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Amazon dials back air cargo expansion as e-commerce sales slow

Retailer leverages new Ohio Valley hub to increase nighttime operations, next-day delivery capability

The growth of Amazon’s air cargo fleet and the number of daily flights has slowed in recent months, except at its Northern Kentucky hub and a few other geographic pockets. That reflects the mega-retailer’s more cautious approach to expansion in line with a recent pullback in warehouses because of decelerating e-commerce demand, according to research released Tuesday.

Amazon Air’s total flight activity only grew 3.8% from March through August, much less than the 14.3% growth in daily flights during the previous six months and 18.4% over the past year, the report from a team at DePaul University showed. 

The retailer’s in-house cargo airline is operating about 194 flights per day in the U.S. and Europe compared to 187 in March. Amazon Air currently has 88 Boeing 767 medium widebody and 737-800 standard freighters in its fleet – about the same as in the spring –  and will not reach 100 aircraft by the end of the year, as previously estimated, researchers said.

The reduced activity dovetails with recent news that the e-commerce giant has closed or canceled 44 warehouses this year on the heels of a $3.8 billion first-quarter loss. That is two and a half times more locations than previously identified for cancellation or delay in July. 

The company is now rationalizing its air network because there are fewer warehouses to supply and fewer packages moving through the network as e-commerce growth normalizes to pre-pandemic levels.

DePaul University’s Chaddick Institute uses flight tracking data and geographical imaging software to analyze Amazon’s air logistics network on a periodic basis.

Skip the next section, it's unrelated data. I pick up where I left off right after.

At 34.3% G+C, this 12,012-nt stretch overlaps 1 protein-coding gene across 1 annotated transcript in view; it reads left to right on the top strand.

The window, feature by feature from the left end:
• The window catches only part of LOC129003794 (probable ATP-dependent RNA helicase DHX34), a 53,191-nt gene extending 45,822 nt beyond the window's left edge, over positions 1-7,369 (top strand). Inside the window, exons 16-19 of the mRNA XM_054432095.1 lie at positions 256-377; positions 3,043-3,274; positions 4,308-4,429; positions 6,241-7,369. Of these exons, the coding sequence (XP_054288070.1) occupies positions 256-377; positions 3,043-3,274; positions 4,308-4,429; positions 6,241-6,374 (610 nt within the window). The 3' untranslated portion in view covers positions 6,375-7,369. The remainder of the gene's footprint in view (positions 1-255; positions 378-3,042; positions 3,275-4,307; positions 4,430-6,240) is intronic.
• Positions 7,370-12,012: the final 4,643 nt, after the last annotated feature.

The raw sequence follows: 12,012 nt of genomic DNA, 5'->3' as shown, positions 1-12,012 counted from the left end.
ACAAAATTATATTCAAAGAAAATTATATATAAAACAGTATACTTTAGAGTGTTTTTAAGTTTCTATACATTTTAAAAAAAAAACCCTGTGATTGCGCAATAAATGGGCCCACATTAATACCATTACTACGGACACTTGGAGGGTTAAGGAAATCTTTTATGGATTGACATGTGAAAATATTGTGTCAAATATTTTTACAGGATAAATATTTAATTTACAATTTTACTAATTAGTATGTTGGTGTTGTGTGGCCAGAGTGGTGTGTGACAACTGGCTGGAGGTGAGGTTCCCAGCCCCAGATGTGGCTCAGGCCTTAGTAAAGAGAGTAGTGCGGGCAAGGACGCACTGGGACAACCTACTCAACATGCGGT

Cincinnati hub becoming large, nighttime operation

Despite a downturn in systemwide growth, Amazon (NASDAQ: AMZN) has scaled up flight activity to take advantage of its $1.5 billion expansion of the air hub at Cincinnati/Northern Kentucky International Airport (CVG), which was completed last September, the latest report showed. More synchronized scheduling is also enabling quick aircraft-to-aircraft transfers that support next-day deliveries, much like FedEx (NYSE: FDX), UPS (NYSE: UPS) and DHL operate, beyond the company’s traditional goal of  inventory replenishment for fulfillment centers.  

The primary sort facility is now handling 44 flights per day, a 71% increase from early this year. When so-called “shadow” flights by partner airlines such as ABX Air and Air Transport International, using non-Amazon branded aircraft, are included, the number of regular takeoffs and landings approaches 60 per day. 

Amazon has since organized flights into tight arrival and departure intervals, with inbound flights concentrated between 3:45 and 8:50 a.m. and between 4:30 and 8:30 p.m. Departures are concentrated between midnight and 1:45 a.m., 5:15 and 7:45 a.m., and noon and 3:45 p.m.